• Drinks are way cheaper without the booze...some places give soda limes for FREE!
  • You are worthy and people will accept you for the wonderful and beautiful person you are.
  • A lot of other people don’t drink either.
  • Yes, you can still have LOTS of fun!
  • You end up with more time over the weekend.
  • You can spend more money on food (that's what I’m sayinnnnng).
  • Your mental health improves drastically - no second guessing your memories or conversations, more clarity regarding your sense of self, no temptation to reach for the medicine cabinet when you’re in danger of yourself and your suicidal thoughts, and an incredible overall peace of mind.
  • You make genuine sober connections. I’ve made so many friends this year, and all whilst being sober. This is so reassuring, especially if you deal with social anxiety and self-doubt.

Of course there are the highs, but I would be lying if I didn’t mention the worries that also play on my mind... the good still outweighs the bad!

  • You become scared to drink. I’ve become anxious about when I do go out and want to drink, in case I end up losing control or not knowing when to stop.
  • You feel guilt and shame when you do drink because it feels like a step back.
  • There’s a lack of understanding: why I can’t be like other people and just drink and have fun?
  • People can make you feel pressured into drinking to have a good time.
  • You lose friends who don’t understand.
  • I’ve questioned whether I’ll ever be able to date someone, in case they think I’m boring for not always wanting to go out and get hammered.


So yes, there are some ‘negatives’, but you’ll notice that nearly all of them are in my own head and actually derive from my own insecurities.

The great thing is that these can all be worked on through the power of self-worth, self-love and, for me, my weekly therapy session. My therapist has been next-level helpful throughout my transformation and has helped me work my way through the link between mental illness and substance abuse which, ultimately, I believe binge drinking is. There is a huge difference between enjoying a glass of blush and drinking whatever is in front of me to wipe me out.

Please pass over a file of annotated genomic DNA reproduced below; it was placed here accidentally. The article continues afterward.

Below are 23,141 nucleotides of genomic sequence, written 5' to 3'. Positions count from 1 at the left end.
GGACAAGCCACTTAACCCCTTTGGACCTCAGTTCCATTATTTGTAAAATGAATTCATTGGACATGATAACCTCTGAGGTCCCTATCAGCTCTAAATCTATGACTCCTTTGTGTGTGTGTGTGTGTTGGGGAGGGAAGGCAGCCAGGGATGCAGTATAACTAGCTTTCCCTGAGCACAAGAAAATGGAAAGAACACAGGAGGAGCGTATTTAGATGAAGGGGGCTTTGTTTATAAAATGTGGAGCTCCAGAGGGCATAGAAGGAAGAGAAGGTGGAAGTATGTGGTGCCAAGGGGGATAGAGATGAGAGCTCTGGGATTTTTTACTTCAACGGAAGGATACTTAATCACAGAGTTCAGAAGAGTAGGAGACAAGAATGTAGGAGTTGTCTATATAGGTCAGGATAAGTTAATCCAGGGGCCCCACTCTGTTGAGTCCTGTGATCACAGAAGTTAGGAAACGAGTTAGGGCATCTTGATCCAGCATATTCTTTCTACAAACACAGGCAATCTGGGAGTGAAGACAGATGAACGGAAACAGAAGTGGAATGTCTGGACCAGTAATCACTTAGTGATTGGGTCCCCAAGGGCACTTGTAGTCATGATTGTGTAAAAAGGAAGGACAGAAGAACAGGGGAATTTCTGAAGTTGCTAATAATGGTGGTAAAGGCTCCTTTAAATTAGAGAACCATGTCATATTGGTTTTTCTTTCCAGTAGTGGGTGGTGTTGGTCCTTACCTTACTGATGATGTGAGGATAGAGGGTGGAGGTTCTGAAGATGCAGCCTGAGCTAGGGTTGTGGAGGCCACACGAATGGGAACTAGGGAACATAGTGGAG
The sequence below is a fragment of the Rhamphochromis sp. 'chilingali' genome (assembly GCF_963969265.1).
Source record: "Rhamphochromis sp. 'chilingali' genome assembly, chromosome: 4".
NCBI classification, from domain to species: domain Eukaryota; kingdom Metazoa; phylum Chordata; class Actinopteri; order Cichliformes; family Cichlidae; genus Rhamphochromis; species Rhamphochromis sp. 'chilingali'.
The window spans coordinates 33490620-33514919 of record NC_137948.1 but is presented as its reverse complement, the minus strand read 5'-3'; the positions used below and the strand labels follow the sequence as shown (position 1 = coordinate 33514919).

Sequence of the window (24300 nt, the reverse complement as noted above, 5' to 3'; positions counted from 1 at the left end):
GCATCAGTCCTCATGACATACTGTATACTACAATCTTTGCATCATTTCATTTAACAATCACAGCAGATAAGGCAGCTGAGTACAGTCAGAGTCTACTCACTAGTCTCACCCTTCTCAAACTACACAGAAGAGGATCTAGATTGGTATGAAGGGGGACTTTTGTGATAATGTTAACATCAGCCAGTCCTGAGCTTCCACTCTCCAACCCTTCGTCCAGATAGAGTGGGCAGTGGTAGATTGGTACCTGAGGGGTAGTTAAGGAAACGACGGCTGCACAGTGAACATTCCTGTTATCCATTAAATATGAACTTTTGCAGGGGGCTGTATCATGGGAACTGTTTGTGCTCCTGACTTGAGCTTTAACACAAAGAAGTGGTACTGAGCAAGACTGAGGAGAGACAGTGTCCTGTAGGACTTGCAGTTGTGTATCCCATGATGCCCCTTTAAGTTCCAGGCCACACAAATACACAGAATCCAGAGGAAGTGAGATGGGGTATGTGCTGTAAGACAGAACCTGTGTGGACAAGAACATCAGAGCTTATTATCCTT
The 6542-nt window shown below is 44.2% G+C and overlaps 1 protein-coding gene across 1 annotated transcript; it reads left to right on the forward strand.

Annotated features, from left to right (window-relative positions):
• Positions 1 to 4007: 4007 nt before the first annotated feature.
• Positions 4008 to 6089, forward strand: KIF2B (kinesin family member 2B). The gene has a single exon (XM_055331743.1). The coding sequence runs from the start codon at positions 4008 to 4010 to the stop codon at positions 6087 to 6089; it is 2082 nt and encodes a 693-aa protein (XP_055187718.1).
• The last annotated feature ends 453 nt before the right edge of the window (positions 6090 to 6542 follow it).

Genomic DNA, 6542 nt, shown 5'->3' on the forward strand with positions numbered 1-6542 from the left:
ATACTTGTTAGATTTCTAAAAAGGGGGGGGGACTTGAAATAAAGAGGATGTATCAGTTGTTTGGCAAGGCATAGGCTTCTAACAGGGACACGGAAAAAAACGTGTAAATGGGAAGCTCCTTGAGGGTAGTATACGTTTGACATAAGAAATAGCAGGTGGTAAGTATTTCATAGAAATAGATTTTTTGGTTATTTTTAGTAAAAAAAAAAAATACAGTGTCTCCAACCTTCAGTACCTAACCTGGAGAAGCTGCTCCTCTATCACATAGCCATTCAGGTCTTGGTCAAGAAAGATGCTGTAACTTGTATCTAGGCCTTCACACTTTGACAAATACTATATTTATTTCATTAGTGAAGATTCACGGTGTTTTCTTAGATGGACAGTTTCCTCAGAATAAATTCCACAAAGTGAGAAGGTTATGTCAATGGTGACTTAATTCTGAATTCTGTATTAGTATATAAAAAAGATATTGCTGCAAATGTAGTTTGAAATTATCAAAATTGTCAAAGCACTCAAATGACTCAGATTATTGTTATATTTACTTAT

I came across another statistic that says alcohol is responsible for 30% of suicides. WOW. This one scared me even more, and not because the % but because it’s so relatable. I have had more suicidal thoughts from drinking than when I’ve been sober this year and for whatever messed up reason, these warnings aren’t issued when purchasing alcohol. Is it because we are a nation that are still frightened of actually talking truth on mental health, let alone the connection with mental illness and alcohol abuse.

Please, I ask of you if you’re reading this and you are mentally ill and drink, to please consider getting a mental health professional to assist you on your journey through life. I know that reading a number on an article may not always stand out, but, these numbers are true, these numbers are your friends or family, these numbers may also be you. Your life is so special and you are a beautiful soul. If you think talking to someone can help, reach for your phone and take the first step in gaining back some control with alcohol. I promise that the exposure to this world will only do you good in the long run.

I’m not fully converted to sobriety but the longer this path lays in front of me, the more I see myself moving towards it in the future. With that being said, I still enjoy the odd drink, but I hope that I can use the lessons I’ve learnt this year to be more respectful of my boundaries and still have a beautiful time!

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Art by

Lauren Drinkwater
Words by
Lauren Drinkwater